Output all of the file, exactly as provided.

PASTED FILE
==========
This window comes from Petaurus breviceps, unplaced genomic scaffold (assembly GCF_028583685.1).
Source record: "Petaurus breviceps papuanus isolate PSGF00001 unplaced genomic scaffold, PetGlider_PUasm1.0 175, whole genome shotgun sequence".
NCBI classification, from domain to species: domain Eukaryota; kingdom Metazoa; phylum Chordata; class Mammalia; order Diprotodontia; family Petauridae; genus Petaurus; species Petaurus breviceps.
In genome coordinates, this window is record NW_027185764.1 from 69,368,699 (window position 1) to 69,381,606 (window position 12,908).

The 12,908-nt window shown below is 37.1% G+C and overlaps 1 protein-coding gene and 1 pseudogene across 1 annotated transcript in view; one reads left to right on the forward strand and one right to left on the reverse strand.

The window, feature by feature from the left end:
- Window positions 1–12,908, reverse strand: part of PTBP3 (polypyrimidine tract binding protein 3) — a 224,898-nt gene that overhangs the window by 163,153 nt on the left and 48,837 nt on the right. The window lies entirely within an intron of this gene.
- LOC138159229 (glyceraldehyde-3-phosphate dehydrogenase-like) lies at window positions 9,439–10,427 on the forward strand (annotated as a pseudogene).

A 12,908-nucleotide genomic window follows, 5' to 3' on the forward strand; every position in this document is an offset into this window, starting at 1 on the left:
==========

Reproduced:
This window comes from Petaurus breviceps, unplaced genomic scaffold (assembly GCF_028583685.1).
Source record: "Petaurus breviceps papuanus isolate PSGF00001 unplaced genomic scaffold, PetGlider_PUasm1.0 175, whole genome shotgun sequence".
NCBI classification, from domain to species: domain Eukaryota; kingdom Metazoa; phylum Chordata; class Mammalia; order Diprotodontia; family Petauridae; genus Petaurus; species Petaurus breviceps.
In genome coordinates, this window is record NW_027185764.1 from 69,368,699 (window position 1) to 69,381,606 (window position 12,908).

The 12,908-nt window shown below is 37.1% G+C and overlaps 1 protein-coding gene and 1 pseudogene across 1 annotated transcript in view; one reads left to right on the forward strand and one right to left on the reverse strand.

The window, feature by feature from the left end:
- Window positions 1–12,908, reverse strand: part of PTBP3 (polypyrimidine tract binding protein 3) — a 224,898-nt gene that overhangs the window by 163,153 nt on the left and 48,837 nt on the right. The window lies entirely within an intron of this gene.
- LOC138159229 (glyceraldehyde-3-phosphate dehydrogenase-like) lies at window positions 9,439–10,427 on the forward strand (annotated as a pseudogene).

A 12,908-nucleotide genomic window follows, 5' to 3' on the forward strand; every position in this document is an offset into this window, starting at 1 on the left: